Lenses for cameras can be telephoto, standard, wide angle or zoom. Telephoto lenses have long focal lengths, and wide angle lenses have shorter focal lengths. A telephoto lens makes the subject look closer, so it's useful for wildlife and sport photography etc. A standard lens makes the subject appear to be at the same distance as the human eye would see it, and a wide-angle lens lets you fit more of a scene into the resulting image. This is useful if you want to take shots of room interiors or can't get far enough back from a subject to fit it into the frame. Often, though, cameras are fitted with zoom lenses which have variable focal length and allow you to zoom up close or far away from your subject. If you extend a zoom lens out to the wide-angle end of its range, it can stretch perspective when used close to a subject. The same can happen if you're using a fixed focal length, wide-angle lens. So parallel lines seem to converge and square things look trapezoidal (i.e. narrower at the back than at the front). The lens on a smartphone is designed to be wide angle so that you can do selfies and fit everything into the frame, so it can produce the same effects. Sometimes perspective might be the desired effect, however, if you want to avoid this phenomenon, move further away from your subject, and zoom in closer.
Tip 9: Use a Tripod
Camera shake can result in blurred images and a tripod helps to keep a camera steady.
A tripod is useful under several conditions:
- At low shutter speeds (below 1/100 second), camera shake can result in blurring of images. If light levels are low, even with the largest aperture setting (lowest f -stop), the camera may select a low shutter speed to get in enough light for correct exposure
- When doing close up work or macro photography, small movements of the camera can cause image blur
- When zooming in on a subject
Tip 10: Miscellaneous Stuff - Flashes, Digital Zoom and Interior lighting
- Don't use the digital zoom on your digital camera or phone. Digital zoom doesn't add any more detail to an image, it just "joins the dots" or interpolates between the actual pixels in an image.
- If you use a flash, try to avoid reflections from reflective surfaces by angling the camera so that the light from the flash bounces off the subject. Photographing too close to a light surface can produce harsh shadows.
- You can use low cost, 500 watt, halogen work lights for illumination indoors. They are costly to run and get very hot, but for low-resolution photos for web pages, they are quite useful. The color balance on your camera needs to be set to tungsten when using this type of lighting.
- Every time you save a JPG file, it is compressed and loses some of its quality. Don't continually save and reload a JPG file after every operation in an image processing program. Save the file only when you are happy with the final result.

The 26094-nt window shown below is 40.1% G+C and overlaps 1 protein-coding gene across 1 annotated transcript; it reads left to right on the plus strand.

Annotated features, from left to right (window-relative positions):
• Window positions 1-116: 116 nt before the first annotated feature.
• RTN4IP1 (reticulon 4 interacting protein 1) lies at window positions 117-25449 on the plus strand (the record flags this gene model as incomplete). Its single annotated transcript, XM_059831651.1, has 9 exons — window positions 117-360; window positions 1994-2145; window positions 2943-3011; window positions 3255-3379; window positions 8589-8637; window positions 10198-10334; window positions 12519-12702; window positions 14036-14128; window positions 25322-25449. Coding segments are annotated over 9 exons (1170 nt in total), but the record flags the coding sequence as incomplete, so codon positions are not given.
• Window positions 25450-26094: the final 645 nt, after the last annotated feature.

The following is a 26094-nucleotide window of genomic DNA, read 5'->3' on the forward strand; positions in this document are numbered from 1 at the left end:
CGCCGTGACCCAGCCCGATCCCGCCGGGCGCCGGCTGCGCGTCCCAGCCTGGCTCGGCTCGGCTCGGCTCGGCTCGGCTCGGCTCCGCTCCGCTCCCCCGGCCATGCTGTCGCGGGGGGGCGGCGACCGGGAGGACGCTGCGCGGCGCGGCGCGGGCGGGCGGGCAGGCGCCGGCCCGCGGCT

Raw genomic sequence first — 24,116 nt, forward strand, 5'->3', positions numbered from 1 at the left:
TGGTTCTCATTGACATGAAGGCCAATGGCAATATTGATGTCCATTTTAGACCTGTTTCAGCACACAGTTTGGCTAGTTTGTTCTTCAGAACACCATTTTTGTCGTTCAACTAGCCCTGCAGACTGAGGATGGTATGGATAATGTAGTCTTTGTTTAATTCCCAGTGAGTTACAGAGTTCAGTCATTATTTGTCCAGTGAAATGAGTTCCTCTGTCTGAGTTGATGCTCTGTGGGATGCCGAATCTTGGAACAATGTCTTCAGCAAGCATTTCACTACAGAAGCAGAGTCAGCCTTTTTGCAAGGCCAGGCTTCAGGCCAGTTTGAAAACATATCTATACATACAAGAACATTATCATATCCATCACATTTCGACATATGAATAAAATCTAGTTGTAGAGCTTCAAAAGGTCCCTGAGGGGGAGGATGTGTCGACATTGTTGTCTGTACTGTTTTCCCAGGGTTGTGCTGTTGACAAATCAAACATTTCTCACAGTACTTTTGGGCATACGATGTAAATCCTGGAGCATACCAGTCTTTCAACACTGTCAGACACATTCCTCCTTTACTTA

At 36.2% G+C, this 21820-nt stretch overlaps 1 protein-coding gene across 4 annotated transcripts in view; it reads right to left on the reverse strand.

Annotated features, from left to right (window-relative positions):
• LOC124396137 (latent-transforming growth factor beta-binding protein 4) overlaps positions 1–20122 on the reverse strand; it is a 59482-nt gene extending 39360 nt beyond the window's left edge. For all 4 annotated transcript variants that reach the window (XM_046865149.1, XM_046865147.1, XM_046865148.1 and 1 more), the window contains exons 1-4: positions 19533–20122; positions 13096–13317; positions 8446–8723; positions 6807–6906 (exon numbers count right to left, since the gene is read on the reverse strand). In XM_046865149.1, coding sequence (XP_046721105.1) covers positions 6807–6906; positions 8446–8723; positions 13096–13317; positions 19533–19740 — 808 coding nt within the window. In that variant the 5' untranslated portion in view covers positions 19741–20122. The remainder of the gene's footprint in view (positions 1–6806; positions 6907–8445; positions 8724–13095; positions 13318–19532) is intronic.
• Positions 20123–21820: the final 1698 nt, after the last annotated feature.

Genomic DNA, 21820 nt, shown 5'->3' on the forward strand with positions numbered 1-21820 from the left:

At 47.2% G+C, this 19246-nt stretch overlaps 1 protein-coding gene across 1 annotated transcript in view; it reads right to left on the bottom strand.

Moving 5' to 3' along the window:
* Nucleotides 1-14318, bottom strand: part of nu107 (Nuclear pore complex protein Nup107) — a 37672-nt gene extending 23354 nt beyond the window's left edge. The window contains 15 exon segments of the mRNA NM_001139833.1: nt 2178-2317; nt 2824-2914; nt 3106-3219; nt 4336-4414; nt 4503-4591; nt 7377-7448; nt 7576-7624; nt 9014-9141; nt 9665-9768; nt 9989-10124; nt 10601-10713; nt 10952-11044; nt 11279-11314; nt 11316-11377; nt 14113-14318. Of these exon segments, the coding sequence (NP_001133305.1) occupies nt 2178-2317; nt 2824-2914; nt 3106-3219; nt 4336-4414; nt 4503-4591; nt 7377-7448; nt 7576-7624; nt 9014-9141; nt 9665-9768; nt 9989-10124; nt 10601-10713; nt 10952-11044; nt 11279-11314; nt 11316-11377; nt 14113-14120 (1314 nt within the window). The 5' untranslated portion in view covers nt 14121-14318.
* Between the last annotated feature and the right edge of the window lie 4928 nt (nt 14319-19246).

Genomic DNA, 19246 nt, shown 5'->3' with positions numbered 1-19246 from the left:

Food Photography Tips
The essence of food photography is to make food look appetizing and scrumptious!
- Pick fresh ingredients which look plump, firm and colourful. Old ingredients will tend to be duller and wizened looking
- Use natural light if possible to eliminate shadows and bring out the full colour of the food
- Use a mist bottle to spray fresh vegetables to give the impression they've just arrived from the garden!
- Texture is just as important as colour when photographing food. So use a large depth of field to have everything in focus, or a shallow depth of field to isolate, e.g. food being eaten
- Make sure cooking utensils, cutlery and tableware are clean
- Show food being cooked/prepared - A hand stirring a pot or chopping vegetables adds a human element to the image
Image / Photo Editing Programs
There are lots of image editing software applications out there for manipulating and retouching images from your camera, some freeware and others you have to pay for. Most free software packages will allow you to carry out basic photo manipulation such as cropping, changing brightness, contrast, color saturation and altering hue.
An image processing software package used by professionals. Expensive, but it can do lots and you can get "plugins" which allow you to add effects to images
This is a comprehensive, free application. The user interface, however, takes some getting used to
Windows Photo Gallery
This comes either with Windows or as part of the Windows Live Essentials Suite
A free image editor and organizer from Google
Paint Shop Pro
An excellent application by Corel Software and much less expensive than Photoshop, but very powerful (currently about $40 to $50 depending on whether you buy the basic or "ultimate" version). PSP, like Photoshop, does all the basic stuff, with support for bitmapped images and also vector graphics (You can draw objects such as lines, curves, shapes, text and clip art onto images and rescale, reshape, rotate and change their colours later). In addition, it supports layers. This means you can have an underlying image and then add multiple layers on top of it, with different stuff on each layer to form a composite image.
I use this application constantly for image processing, adding captions to photos, cropping, creating Pinterest images and also for creating graphics/diagrams for articles.
You can buy it at this link: